Read our full PS5 review
If you're sussing out a gaming console to play your 4K Blu-rays and DVDs, it's worth keeping in mind the Xbox Series X. The Xbox Series X also supports Dolby Atmos audio and Dolby Vision HDR—neither of which you'll find on the PS5—though the Dolby Vision support is limited to streaming services and doesn't extend to the disc drive, hence why the console is so low in this list. (You'll only get regular HDR10 over disc.)
It supports Dolby Atmos audio (including out to headphones, for a fee), but probably more usefully it passes Atmos or DTS:X soundtracks through to your TV to handle, when set up properly. We did find that it could be picky about passing DTS:X through a TV that doesn't support it to a sound system that does, though.
In our tests we also found that the 4K image quality and HD upscaling were both a little weaker from the Xbox Series X than the PS5. Microsoft has added Dolby Vision since we tested the console but it doesn't support Blu-Ray: it's purely for streaming and gaming. So we'd pick the PS5 if you're serious about playing UHD discs, but you can read more about the Xbox's disc support in our dedicated guide to whether the Xbox Series X is a good Blu-ray player.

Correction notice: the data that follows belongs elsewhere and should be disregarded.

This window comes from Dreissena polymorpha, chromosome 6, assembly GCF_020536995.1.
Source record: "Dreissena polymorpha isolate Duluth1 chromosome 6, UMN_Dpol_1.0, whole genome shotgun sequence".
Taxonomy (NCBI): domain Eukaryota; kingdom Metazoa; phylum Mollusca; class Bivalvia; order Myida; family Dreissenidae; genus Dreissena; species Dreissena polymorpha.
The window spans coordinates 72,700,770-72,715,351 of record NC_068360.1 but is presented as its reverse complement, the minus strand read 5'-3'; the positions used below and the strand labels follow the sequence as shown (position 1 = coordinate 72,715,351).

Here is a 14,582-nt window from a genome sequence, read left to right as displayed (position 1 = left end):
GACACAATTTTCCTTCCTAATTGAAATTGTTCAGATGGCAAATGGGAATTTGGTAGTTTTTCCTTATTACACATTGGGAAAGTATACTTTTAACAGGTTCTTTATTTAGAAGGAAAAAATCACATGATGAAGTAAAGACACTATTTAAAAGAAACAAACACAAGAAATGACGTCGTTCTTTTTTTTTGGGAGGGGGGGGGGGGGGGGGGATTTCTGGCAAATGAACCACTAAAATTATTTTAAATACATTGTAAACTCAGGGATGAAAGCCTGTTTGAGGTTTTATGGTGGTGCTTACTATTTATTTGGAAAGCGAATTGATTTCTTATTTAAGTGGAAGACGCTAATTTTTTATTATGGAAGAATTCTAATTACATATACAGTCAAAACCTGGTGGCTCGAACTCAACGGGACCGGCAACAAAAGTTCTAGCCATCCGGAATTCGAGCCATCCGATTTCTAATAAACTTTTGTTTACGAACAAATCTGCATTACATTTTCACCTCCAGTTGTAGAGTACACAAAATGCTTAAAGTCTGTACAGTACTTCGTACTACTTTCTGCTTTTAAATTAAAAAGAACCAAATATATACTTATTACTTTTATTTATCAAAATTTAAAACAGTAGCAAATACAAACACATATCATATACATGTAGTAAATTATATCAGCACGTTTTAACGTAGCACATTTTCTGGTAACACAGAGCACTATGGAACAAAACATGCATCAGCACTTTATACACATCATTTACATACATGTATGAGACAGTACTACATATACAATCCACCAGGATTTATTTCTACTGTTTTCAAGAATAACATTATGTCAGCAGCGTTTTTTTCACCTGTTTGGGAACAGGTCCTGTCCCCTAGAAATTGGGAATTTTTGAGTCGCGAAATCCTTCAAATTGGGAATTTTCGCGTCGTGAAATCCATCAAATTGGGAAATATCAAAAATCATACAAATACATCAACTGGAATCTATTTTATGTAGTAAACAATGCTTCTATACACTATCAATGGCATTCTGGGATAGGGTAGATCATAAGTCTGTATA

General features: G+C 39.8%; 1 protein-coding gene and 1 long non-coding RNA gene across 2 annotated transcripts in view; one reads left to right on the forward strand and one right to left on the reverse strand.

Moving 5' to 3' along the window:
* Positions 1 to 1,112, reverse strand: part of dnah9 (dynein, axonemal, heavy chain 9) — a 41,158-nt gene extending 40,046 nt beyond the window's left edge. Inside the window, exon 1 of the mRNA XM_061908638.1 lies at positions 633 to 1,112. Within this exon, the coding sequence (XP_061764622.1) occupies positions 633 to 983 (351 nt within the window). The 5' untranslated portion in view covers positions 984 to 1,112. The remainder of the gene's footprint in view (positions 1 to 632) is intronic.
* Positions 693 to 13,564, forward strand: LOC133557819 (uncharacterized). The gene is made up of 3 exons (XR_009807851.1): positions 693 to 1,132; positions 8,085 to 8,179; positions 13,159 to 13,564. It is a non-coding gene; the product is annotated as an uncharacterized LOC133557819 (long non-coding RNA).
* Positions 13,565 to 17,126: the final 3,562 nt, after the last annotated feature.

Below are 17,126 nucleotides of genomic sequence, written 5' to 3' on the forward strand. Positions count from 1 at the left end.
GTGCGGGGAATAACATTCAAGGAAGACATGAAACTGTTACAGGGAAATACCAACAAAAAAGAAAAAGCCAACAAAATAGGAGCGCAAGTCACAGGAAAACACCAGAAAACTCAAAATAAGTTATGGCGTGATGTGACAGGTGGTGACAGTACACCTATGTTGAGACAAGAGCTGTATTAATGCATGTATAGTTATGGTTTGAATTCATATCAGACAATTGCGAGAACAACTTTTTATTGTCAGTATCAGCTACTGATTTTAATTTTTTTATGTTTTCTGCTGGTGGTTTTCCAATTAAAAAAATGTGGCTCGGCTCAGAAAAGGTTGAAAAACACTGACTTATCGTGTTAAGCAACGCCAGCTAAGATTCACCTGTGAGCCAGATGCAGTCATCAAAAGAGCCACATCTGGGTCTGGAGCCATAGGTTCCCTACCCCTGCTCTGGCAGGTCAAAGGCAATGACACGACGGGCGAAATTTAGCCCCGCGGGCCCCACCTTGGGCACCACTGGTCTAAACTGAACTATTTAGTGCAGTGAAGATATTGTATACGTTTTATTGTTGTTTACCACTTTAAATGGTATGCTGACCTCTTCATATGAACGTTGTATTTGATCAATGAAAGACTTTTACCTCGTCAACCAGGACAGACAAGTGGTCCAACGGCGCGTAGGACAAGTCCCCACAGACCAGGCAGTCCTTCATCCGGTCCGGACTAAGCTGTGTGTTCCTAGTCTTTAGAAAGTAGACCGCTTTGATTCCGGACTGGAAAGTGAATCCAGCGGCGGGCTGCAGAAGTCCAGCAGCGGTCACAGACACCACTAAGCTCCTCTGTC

Read our full Xbox Series X review
The best 4K Blu-ray players: FAQ
How to buy the best 4K Blu-Ray player for you
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If you've decided that you want to watch your movies and TV shows on a 4K Blu-ray player (good choice), what are some of the key things you need to look out for?